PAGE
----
Although we’ve published numerous reviews of Chickenshed productions in the past from Susan Elkin, this is the first time our family-sized tin of Sardines has ventured across the river to N14, and what an occasion it was. With Mini Sardines looking dapper in his waistcoat (trending long before G. Southgate’s recent fashion statement) and none other than David Walliams in attendance – plus a smattering of other celebrity supporters and Albert Square residents – this was the world premiere of the best-selling children’s author’s Mr Stink, adapted and directed by Chickenshed’s artistic director, Lou Stein.
Following last summer’s resoundingly successful and critically acclaimed adaptation of Walliams’ The Midnight Gang, the author subsequently suggested to the inclusive theatre company that it might like to next take on the tale of how 12-year-old Chloe Crumb (“pronounced C-R-U-M-E” according to Chloe’s class-obsessed mother) befriends the local foul-smelling tramp, gives him a home in the garden shed, and delivers a lesson to her family (and every one of us) in human kindness. The result from Stein is a musical evening of pure joy from start to finish.
Featuring Chickenshed regular, Keith Dunne’s, colourful and cartoon-like set and costume design, with the Crumbs' two-storey home as the focal point, the cast of twenty throw themselves into the production with gusto. The show is thoughtfully lead by Bradley Davis in the title role (joined the company at 16, and now a member of staff), with Chickenshed Young Company member, and ex-West End Matilda, Lucy-Mae Beacock appearing as Chloe on opening night (alternating performances with Lydia Stables). Both leads successfully find the touching chemistry required for such a pairing – with Davis going all-out to look every bit the part. Mini Sardines, who met the bearded actor after the show, assures me the stink was visual only! (Although his overly long and disgusting-sounding burp to scare away the school bullies remains one of Mini Sardines’ favourite bits, of course – well, that and Chloe telling the Prime Minister – Michael Bossisse – to “stick it up your fat bum!” after the PM unsuccessfully attempts to ‘play’ the homeless card with Mr Stink’s help).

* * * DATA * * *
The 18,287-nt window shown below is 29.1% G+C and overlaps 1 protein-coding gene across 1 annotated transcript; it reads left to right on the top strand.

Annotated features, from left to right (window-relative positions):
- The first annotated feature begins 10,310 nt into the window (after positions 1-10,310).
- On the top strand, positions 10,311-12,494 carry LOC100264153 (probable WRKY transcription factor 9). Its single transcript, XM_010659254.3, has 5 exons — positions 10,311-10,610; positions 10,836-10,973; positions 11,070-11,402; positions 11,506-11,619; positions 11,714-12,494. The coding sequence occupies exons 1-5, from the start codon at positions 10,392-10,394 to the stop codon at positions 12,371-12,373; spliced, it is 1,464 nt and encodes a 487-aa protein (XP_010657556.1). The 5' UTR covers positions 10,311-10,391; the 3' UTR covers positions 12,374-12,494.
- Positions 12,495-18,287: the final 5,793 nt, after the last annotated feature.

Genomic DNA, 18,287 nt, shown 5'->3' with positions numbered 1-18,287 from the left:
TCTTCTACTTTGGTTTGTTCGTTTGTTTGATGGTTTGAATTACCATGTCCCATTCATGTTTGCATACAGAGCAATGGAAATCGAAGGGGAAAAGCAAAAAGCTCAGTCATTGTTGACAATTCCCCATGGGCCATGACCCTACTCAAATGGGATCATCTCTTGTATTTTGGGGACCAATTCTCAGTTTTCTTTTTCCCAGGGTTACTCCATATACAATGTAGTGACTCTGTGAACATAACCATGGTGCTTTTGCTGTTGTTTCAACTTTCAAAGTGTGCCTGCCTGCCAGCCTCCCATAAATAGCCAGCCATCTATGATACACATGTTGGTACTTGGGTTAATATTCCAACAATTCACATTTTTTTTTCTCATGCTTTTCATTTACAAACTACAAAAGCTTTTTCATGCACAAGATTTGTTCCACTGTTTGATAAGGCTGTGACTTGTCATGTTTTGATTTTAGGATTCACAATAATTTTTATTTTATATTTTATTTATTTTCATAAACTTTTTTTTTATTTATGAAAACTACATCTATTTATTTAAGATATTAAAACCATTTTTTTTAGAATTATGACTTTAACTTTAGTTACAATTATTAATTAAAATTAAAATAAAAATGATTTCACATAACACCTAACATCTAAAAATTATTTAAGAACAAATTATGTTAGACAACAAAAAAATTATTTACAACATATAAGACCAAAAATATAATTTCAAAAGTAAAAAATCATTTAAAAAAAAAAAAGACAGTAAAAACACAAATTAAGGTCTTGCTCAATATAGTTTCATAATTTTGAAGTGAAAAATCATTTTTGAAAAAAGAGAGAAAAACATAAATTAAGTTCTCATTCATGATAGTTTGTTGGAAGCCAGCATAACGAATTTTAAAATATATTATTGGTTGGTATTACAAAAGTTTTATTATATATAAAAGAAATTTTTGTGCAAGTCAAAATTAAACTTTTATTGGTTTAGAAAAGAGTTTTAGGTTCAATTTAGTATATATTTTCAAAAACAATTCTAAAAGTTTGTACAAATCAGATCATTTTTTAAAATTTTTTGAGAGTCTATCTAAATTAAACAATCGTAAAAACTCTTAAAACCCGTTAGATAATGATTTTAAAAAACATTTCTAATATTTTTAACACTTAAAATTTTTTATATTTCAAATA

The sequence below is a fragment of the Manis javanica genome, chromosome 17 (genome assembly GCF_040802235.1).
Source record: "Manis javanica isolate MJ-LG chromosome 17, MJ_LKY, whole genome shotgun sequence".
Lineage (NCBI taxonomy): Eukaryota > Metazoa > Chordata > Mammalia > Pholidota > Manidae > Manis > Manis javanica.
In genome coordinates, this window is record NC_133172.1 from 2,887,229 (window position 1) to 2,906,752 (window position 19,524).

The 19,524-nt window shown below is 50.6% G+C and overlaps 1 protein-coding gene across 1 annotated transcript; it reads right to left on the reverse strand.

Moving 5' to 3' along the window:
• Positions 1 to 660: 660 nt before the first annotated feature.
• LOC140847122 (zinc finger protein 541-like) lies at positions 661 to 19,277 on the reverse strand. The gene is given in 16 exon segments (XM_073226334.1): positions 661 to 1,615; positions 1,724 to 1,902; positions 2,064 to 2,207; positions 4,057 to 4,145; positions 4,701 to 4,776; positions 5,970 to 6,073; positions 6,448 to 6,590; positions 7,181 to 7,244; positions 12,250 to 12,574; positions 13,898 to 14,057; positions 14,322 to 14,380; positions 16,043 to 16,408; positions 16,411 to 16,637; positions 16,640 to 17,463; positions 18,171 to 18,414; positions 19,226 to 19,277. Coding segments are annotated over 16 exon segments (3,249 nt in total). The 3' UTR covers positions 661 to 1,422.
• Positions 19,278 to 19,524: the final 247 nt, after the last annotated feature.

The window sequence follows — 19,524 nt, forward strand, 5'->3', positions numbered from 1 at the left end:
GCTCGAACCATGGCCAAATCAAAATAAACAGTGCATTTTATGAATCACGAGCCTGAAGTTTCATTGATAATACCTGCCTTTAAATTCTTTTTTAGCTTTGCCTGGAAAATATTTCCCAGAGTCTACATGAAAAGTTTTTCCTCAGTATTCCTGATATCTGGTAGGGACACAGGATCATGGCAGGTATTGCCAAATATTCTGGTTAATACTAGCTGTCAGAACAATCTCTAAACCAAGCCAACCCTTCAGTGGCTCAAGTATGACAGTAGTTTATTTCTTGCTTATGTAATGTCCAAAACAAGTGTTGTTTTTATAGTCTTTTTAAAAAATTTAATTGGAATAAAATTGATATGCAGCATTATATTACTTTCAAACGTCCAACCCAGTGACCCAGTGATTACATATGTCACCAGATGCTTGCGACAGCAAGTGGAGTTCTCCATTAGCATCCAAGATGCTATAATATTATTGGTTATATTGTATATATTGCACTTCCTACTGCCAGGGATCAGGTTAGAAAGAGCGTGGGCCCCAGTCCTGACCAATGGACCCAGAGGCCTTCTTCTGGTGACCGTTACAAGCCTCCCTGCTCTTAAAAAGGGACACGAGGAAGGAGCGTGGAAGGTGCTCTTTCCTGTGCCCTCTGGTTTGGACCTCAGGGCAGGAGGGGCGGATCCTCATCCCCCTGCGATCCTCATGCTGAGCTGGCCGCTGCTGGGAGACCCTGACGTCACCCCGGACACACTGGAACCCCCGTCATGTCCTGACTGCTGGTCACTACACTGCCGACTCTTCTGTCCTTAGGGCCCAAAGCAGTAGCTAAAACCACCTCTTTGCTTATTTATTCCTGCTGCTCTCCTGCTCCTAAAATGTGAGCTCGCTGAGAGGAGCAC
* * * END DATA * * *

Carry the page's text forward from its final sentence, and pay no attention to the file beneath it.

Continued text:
Courtney Dayes (opening night, but sharing with Maddie Kavanagh) looks the part as Chloe’s seemingly favoured older sister, with Belinda McQuirk and Ashley Driver together providing a nice bit of chalk and cheese as the girls’ parents – both are also long-standing Chickenshed members. Strong support extends throughout the entire ensemble with several other roles being shared between braces of actors. Special mention must also go to Philip Constantinou as Mr Stink’s faithful dog, Duchess; entirely focused and disciplined throughout this is a nicely underplayed performance in a difficult and underestimated role.
Even Jeremy Vine makes an on-screen appearance – his professional acting debut no less – as Sir Dave, the political TV presenter with the tricky job of interviewing Mr Stink. But the final word must go to David Walliams who patiently sat through one-on-one selfies and signed books with possibly the entire audience, before the show and during the interval without once looking bored or fed up. In a wonderfully intimate atmosphere lucky theatregoers were made to feel as inclusive as the production itself by this wonderful and generous theatre company, and our very own, modern-day Roald Dahl.
David Walliams' Mr Stink is playing at Chickenshed's Rayne Theatre until 5th August. More at: www.chickenshed.org.uk